Focus on supported teaching 8-year-olds write fairy-tales, make dolls and perform a play in the Danish lesson
Fun and educational, but with slight adjustments for the next time
'The children have all said that they had fun during the process, and academically they have achieved the benefit from the lessons, that my colleagues and I had hoped for. Only one thing needs to be done differently next time; the decorating of the dolls. To avoid drying time and to make it extra easy, we used crayons instead of paint. The soft crayons had the disadvantage of smudging which prevented the self-adhesive foam rubber letters from sticking properly when the dolls were brought to life on stage in the classroom'.
With fairy-tales as a theme, year 2 at Halgård School in Holstebro have completed a teaching course supported through creativity and the products it requires.
The children's Danish teacher, Helle Østrup-Kristensen, often uses the option of supported teaching. It has many advantages, according to her and her colleagues at Halgård School. One of them is that it intensifies children's motivation when the teaching is varied.
Here is a glimpse of Helle's thoughts and experience with fairy-tales as an overall theme, combined with practical creativity.
The academic intention was to introduce the children to create stories according to the 'three-part story structure' (beginning, middle and end). It includes recognizing differences as well as internal and external personal characteristics. And also to listen to and practice emphasis when reading aloud.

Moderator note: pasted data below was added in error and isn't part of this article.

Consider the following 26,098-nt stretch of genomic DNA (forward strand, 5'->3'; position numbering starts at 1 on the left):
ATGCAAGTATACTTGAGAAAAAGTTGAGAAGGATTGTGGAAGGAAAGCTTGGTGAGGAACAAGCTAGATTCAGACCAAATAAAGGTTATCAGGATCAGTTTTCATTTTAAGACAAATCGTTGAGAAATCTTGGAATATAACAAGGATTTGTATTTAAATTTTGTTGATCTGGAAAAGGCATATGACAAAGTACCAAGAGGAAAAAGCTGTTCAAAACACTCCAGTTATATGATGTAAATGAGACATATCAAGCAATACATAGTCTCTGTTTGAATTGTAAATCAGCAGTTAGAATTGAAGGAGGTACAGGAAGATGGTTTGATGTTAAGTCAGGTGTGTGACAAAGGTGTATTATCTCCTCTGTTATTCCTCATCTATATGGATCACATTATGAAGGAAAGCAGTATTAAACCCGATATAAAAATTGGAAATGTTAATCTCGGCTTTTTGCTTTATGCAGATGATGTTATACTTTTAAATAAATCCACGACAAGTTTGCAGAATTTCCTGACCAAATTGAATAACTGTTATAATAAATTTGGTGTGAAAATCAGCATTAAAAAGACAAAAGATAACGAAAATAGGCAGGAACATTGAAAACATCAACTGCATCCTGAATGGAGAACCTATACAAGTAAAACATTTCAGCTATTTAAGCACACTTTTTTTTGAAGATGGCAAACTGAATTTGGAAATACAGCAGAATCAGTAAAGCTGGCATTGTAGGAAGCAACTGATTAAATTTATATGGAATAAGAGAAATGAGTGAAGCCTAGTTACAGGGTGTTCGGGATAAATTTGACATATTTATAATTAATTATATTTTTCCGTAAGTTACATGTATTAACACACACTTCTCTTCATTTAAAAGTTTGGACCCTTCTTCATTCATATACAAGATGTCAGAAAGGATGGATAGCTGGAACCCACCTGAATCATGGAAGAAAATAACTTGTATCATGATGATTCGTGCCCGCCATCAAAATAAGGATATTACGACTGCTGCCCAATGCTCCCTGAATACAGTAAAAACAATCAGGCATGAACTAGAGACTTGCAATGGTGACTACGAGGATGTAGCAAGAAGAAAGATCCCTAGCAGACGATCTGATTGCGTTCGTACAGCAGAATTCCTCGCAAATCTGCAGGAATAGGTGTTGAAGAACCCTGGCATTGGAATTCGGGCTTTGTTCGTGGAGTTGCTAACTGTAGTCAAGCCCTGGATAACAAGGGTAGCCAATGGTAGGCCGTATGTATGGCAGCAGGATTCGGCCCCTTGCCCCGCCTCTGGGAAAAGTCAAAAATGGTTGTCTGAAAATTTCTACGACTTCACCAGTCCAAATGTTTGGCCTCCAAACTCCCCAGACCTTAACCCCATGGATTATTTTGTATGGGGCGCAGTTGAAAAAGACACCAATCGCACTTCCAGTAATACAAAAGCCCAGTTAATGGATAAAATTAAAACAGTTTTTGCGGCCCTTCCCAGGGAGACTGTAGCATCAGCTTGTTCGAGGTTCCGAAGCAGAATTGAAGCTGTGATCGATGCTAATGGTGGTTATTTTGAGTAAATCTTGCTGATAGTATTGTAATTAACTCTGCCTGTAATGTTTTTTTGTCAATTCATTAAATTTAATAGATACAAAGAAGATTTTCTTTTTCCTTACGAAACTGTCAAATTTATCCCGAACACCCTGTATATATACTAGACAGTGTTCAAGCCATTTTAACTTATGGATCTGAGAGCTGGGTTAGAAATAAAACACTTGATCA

As fairy-tales are the product of good imagination, this was an ideal opportunity to include other activities in the process, Helle explains. Therefore, the children had to both write and perform their fairy-tale as a play and create and make life size dolls with distinct characteristics.
The children used themselves as models for the large dolls. Each doll was made from two pieces of imitation fabric that were stapled together and stuffed with newspaper.
Each doll's external personal characteristics were created through the colouring, while its internal characteristics appeared as text on its clothes, using self-adhesive foam rubber letters.
The children wrote down keywords from their fairy-tales in groups, following the three-part story structure (beginning, middle and end).
Before the final performance of the plays, the children rehearsed their lines and accentuation.